This question is a common question we get from people who first hear our investing opinions.
And we love tackling it.
You may have heard our story about investing in mutual funds back when they were all the rage in the mid and late 1990’s.
I recall when a friend invested in an “Emerging Markets Mutual Fund” and made something like a 90% return over a couple of years. It was incredible.
So when I had the opportunity to invest in mutual funds through my financial planner I was super excited. I had read a lot of books on investing and was committed to putting 10% of my earnings into mutual funds.
After a couple of years, I began to notice a disturbing theme. The management fees *seemed* to eat up a lot of my profits.
So if I made a 7% return I was losing what felt like half of that to management fees and inflation. In the end, I was actually getting about 1 or 2% return on my money.
And every time I confronted my financial planner with this there was always an excellent answer on how management fees were being restructured and that I really wasn’t losing as much as I thought to fees. He went on to explain that I was really only losing about 10% of my returns to fees because the expense ratio was 1.3% or so and that through the magic of compound interest I would be OK.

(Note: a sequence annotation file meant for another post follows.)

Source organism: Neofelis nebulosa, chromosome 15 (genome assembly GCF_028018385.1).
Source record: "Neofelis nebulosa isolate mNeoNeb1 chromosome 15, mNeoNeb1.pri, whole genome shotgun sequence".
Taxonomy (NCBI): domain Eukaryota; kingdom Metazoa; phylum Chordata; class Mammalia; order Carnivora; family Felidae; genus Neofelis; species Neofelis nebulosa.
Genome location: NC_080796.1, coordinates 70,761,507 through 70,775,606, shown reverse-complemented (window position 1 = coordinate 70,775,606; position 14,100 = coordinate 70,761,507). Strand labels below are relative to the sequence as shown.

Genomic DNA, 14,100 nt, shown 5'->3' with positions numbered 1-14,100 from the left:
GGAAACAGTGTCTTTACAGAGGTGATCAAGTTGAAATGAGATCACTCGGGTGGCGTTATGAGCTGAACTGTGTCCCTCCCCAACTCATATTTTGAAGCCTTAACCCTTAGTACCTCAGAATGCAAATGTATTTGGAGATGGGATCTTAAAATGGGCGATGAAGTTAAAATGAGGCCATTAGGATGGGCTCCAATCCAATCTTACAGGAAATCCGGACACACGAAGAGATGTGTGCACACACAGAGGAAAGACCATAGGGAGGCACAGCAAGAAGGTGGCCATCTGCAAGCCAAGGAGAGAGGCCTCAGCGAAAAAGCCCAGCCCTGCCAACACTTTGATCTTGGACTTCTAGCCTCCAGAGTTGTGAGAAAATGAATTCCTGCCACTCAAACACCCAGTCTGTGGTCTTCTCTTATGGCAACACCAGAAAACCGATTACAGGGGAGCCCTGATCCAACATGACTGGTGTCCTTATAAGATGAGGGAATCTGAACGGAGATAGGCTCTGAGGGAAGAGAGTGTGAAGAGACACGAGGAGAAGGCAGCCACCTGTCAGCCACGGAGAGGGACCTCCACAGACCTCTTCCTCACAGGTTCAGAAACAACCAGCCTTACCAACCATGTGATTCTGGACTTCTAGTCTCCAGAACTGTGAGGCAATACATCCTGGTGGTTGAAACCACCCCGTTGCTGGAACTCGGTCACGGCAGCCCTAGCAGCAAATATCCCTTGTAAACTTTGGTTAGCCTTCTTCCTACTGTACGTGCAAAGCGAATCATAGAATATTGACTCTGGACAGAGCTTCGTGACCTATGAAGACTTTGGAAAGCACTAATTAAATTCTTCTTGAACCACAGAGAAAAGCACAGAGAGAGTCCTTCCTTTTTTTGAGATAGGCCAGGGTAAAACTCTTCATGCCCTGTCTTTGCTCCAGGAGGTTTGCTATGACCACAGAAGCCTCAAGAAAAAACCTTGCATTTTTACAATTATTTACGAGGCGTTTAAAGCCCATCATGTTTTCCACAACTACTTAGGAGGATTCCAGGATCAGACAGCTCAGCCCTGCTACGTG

I found it difficult to prove that I was actually losing as much of my profits as I thought I was.
Deep down, something bothered me.
I was putting up all the money and taking all the risk. And I was only getting some of the profit. But because it was next to impossible to prove this it was difficult to win an argument with my financial planner.
So I quit mutual funds. Dumped them all and went into stocks and options. I started taking direct control of my investments and began trading puts and calls on various stocks and became a student of Technical Analysis.
Shortly after that, I learned that I wanted even more control of my investments and Nick and I began investing in real estate. That became our asset class of choice.